News: PROGRAMME FOR 15TH SHACKLETON AUTUMN SCHOOL
Friday, 23rd October
Official Opening & Exhibition Launch
in Athy Heritage Centre – Museum.
In association with the History Press the school is delighted to host the launch of From Ice Floes to Battlefields: Scott’s ‘Antarctics’ in the First World War by Anne Strathie. From Ice Floes to Battlefields draws on previously unpublished journals, letters and other archive material to throw new light on the Terra Nova expedition and on ‘what happened next’ to Scott’s ‘Antarctics’, men who had taken part in Scott’s 1910-13 Terra Nova expedition and, in several cases, in Shackleton’s Nimrod and Endurance expeditions.
Daily Exhibitions – Athy Heritage Centre - Museum
10.00am – 5.00pm - "Life on the Line"
LIFE ON THE LINE celebrates the variety of existence in the circumpolar Arctic, in the face of overwhelming environmental and cultural change. Over a number of years, photographer Cristian Barnett has journeyed to the Arctic Circle, an invisible line of latitude 66 degrees and 33 minutes north of the Equator. The line intersects eight countries and is home to a rich diversity of peoples for whom the sun never sets in high summer, nor rises in deepest winter. This exhibition is drawn from his book Life on the Line, recently published by Polarworld and on sale in the Museum shop. All the photographs were taken on film within thirty-five miles of the Arctic Circle.
Saturday, 24th October
Lecture Series Athy Library
10.00am “Shackleton's Crossing of Antarctica – Could he have done it? ”
11.20 “Captain Scott, The Modern Traveller ”
Dr Phillip Sidney
12.10 “Lessons from a Polar Explorer about Success”
Dr Jesús Alcoba
2.30pm “Survival and Sacrifice in Mars Exploration - What we know from Polar Expeditions"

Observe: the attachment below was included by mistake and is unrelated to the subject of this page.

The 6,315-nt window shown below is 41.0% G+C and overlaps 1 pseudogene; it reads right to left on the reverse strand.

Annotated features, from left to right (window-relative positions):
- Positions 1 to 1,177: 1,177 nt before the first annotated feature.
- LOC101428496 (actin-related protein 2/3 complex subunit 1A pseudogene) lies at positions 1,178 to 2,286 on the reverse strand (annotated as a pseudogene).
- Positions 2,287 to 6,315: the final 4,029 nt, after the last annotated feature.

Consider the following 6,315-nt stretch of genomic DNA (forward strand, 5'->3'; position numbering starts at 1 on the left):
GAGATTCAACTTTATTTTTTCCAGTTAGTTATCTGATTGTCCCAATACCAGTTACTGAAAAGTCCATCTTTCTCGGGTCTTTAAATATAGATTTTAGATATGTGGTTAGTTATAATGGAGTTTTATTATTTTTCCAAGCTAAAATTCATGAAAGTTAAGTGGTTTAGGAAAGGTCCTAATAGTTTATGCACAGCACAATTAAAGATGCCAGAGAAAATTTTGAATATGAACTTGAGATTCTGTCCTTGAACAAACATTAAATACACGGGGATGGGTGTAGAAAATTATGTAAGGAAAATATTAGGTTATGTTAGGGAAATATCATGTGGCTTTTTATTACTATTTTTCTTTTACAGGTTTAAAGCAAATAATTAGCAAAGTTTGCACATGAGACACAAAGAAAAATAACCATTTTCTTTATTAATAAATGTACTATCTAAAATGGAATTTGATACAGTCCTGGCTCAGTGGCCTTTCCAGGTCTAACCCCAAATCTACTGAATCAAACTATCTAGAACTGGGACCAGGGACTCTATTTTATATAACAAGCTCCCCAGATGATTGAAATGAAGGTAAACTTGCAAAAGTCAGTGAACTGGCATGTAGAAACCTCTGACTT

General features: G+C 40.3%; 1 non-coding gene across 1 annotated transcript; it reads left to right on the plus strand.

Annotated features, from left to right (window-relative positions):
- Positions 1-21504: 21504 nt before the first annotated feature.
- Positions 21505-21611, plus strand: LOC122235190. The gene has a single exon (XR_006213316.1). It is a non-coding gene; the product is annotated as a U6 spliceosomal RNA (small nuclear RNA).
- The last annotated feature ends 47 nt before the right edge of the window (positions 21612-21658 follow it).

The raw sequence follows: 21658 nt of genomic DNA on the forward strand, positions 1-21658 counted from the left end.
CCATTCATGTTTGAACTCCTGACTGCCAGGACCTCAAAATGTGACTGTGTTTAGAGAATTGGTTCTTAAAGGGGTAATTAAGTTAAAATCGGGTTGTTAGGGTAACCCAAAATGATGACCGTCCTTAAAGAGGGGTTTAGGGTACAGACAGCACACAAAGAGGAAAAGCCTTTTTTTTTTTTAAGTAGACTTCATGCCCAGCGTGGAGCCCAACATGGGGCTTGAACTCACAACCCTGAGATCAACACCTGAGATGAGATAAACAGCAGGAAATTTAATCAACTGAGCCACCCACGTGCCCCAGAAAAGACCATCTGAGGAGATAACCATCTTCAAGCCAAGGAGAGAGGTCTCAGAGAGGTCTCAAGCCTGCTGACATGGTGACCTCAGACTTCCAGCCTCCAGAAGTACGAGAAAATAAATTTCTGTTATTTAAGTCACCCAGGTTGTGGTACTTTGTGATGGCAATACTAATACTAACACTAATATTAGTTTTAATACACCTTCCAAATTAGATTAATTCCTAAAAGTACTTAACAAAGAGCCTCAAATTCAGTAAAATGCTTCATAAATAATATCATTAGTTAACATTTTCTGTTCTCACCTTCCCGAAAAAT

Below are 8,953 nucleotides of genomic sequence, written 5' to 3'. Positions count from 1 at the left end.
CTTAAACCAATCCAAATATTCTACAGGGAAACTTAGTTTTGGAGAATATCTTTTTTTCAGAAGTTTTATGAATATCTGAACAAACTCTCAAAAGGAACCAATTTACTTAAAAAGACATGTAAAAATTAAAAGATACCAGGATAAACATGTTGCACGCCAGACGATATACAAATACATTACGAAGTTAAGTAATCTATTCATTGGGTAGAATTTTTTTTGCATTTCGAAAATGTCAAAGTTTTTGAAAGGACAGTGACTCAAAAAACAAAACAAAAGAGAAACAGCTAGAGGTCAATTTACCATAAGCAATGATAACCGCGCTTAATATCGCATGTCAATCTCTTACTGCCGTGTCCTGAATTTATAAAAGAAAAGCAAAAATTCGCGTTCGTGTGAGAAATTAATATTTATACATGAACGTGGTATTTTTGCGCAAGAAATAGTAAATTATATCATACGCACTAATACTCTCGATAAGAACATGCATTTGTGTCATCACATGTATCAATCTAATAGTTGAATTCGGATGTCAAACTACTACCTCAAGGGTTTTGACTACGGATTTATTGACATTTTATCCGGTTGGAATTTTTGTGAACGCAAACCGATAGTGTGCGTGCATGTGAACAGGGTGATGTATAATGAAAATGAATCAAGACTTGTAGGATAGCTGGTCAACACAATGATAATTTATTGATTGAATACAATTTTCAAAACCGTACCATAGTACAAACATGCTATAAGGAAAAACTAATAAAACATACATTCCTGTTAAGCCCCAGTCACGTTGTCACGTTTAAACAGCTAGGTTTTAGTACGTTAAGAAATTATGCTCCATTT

Dr Erik Seedhouse
3.30pm “Scurvy and Polar Exploration”
Dr Kevin McKenna
A series of short presentations on topics relevant to the Shackleton Autumn School, presented by those with a passion for their subject.
8pm Autumn School Dinner in Clanard Court Hotel, Athy Tickets €40
Sunday, 25th October Athy Library
10.00am “Penguin legs are good cold" - notes from the Scott Polar Archives”
11.20am 'Wintering over in Antarctica - 15 months at the French station Dumont d’Urville '
12.10pm “Over by Christmas? Back by 1915? New worlds for Scott’s and Shackleton’s men."
Film Athy Library
2.30pm Antarctica – A Year On Ice
Antarctica: A Year On Ice is a visually stunning film that lets you experience what it is like to live in Antarctica for a full year, including winters isolated from the rest of the world, while enduring months of darkness in the harshest place on Earth. Anthony Powell has been working in Antarctica with his wife Christine for many years. After over 10 years of filming, his documentary is now complete. Anthony has had his work appear in numerous films, exhibits and TV shows. He most recently featured in the Emmy Award-winning BBC series, The Frozen Planet.
4.00pm Open Forum – Chaired by Bob Headland
Cultural Evening Athy Dominican Church
8.00pm Shackleton's Endurance
"Shackleton's Endurance" is a widely acclaimed re-telling of the story of Ernest Shackleton’s 1914 Trans-Antarctic Expedition. Craig Blackwell’s visuals, Brian Hughes' composition and John MacKenna's narrative capture the emotions underlying this epic tale, from the optimism of departure through shipwrecked desolation, and finally the euphoria of rescue. The performers will be joined onstage by Kildare County Orchestra, Monasterevin Gospel Choir and invited musicians.
Commissioned by Athy Heritage Centre-Museum with support from Kildare County Council's Arts and Library Services, the performance premiered in GBS Theatre Carlow as part of the 2014 Shackleton Autumn School. Composer and Athy resident Brian Hughes has seized on the recent availability of a suitable venue to fulfill his ambition of staging “Shackleton’s Endurance” in his and Shackleton’s home locality.
Monday, 26th October 2015
Field Trip Assemble at The Heritage Centre – Museum
10.00am Bus tour through Shackleton country. A Visit to Ballitore and the home of Mary Leadbeater, writer and ancestor of Ernest Shackleton and Quaker Meeting House.
Information on Contributors
Cristian is a professional photographer with over 15 years experience working with many of the best cookery book publishers and magazines as well as restaurants, hotels and other commercial clients. His recent book titles include Tom Kerridge’s Best Ever Dishes and Hope and Greenwood's Sweets Made Simple. Magazine work includes Country Living, Saga and House and Garden. His long-term project Life on the Line, a series of portraits shot along the Arctic circle, was published in September 2014.